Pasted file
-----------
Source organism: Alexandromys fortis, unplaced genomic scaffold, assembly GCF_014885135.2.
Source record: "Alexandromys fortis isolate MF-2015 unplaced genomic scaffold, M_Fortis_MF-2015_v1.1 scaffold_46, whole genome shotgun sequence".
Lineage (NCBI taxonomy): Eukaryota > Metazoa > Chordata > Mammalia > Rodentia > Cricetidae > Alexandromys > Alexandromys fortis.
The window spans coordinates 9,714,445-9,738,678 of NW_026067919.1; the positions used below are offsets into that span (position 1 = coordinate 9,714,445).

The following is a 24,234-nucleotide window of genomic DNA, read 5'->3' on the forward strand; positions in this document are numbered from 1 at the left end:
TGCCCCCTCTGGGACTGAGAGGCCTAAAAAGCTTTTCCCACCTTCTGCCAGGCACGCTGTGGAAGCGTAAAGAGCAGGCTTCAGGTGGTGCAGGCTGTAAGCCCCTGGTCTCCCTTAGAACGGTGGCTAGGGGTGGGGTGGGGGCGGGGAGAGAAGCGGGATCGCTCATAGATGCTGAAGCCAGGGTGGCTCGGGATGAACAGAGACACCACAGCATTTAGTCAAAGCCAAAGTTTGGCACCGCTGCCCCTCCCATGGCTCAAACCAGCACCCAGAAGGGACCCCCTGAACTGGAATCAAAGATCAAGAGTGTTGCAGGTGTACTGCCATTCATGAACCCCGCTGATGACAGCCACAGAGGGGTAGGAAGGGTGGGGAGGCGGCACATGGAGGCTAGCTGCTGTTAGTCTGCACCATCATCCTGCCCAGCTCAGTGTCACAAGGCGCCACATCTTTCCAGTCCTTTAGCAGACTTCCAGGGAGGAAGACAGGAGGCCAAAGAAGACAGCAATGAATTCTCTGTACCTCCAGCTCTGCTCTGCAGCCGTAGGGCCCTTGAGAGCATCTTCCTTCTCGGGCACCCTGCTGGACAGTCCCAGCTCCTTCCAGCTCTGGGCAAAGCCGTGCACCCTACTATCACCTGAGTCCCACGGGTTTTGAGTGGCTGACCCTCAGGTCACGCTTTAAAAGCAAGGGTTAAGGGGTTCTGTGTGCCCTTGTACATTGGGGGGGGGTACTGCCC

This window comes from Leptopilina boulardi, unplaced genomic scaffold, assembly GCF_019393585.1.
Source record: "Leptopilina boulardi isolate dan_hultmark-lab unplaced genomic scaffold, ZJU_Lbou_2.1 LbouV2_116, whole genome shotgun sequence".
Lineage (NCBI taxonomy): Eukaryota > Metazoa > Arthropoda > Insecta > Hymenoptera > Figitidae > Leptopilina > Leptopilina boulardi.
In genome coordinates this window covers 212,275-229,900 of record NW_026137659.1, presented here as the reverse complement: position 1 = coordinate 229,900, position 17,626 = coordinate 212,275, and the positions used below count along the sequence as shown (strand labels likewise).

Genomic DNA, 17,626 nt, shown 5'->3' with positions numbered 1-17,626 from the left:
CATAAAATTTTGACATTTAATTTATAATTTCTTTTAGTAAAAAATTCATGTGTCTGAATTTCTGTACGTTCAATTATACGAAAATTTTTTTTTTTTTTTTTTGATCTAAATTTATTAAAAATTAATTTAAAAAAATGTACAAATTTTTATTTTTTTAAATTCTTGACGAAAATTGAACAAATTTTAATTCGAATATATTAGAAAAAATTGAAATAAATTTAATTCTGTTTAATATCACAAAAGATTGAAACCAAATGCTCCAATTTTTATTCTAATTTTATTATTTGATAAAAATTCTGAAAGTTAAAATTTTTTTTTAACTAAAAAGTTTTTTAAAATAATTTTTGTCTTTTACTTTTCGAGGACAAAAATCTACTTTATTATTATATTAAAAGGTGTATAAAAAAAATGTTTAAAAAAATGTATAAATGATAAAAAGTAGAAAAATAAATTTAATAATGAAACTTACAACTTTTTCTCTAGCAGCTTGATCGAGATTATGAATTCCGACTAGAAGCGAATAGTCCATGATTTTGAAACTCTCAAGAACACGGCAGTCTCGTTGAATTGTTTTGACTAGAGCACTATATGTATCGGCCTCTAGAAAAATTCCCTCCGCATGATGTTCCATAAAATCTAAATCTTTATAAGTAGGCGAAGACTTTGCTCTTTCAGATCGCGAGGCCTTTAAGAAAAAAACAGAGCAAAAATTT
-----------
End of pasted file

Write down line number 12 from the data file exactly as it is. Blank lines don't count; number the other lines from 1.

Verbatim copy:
CATAAAATTTTGACATTTAATTTATAATTTCTTTTAGTAAAAAATTCATGTGTCTGAATTTCTGTACGTTCAATTATACGAAAATTTTTTTTTTTTTTTTTTGATCTAAATTTATTAAAAATTAATTTAAAAAAATGTACAAATTTTTATTTTTTTAAATTCTTGACGAAAATTGAACAAATTTTAATTCGAATATATTAGAAAAAATTGAAATAAATTTAATTCTGTTTAATATCACAAAAGATTGAAACCAAATGCTCCAATTTTTATTCTAATTTTATTATTTGATAAAAATTCTGAAAGTTAAAATTTTTTTTTAACTAAAAAGTTTTTTAAAATAATTTTTGTCTTTTACTTTTCGAGGACAAAAATCTACTTTATTATTATATTAAAAGGTGTATAAAAAAAATGTTTAAAAAAATGTATAAATGATAAAAAGTAGAAAAATAAATTTAATAATGAAACTTACAACTTTTTCTCTAGCAGCTTGATCGAGATTATGAATTCCGACTAGAAGCGAATAGTCCATGATTTTGAAACTCTCAAGAACACGGCAGTCTCGTTGAATTGTTTTGACTAGAGCACTATATGTATCGGCCTCTAGAAAAATTCCCTCCGCATGATGTTCCATAAAATCTAAATCTTTATAAGTAGGCGAAGACTTTGCTCTTTCAGATCGCGAGGCCTTTAAGAAAAAAACAGAGCAAAAATTT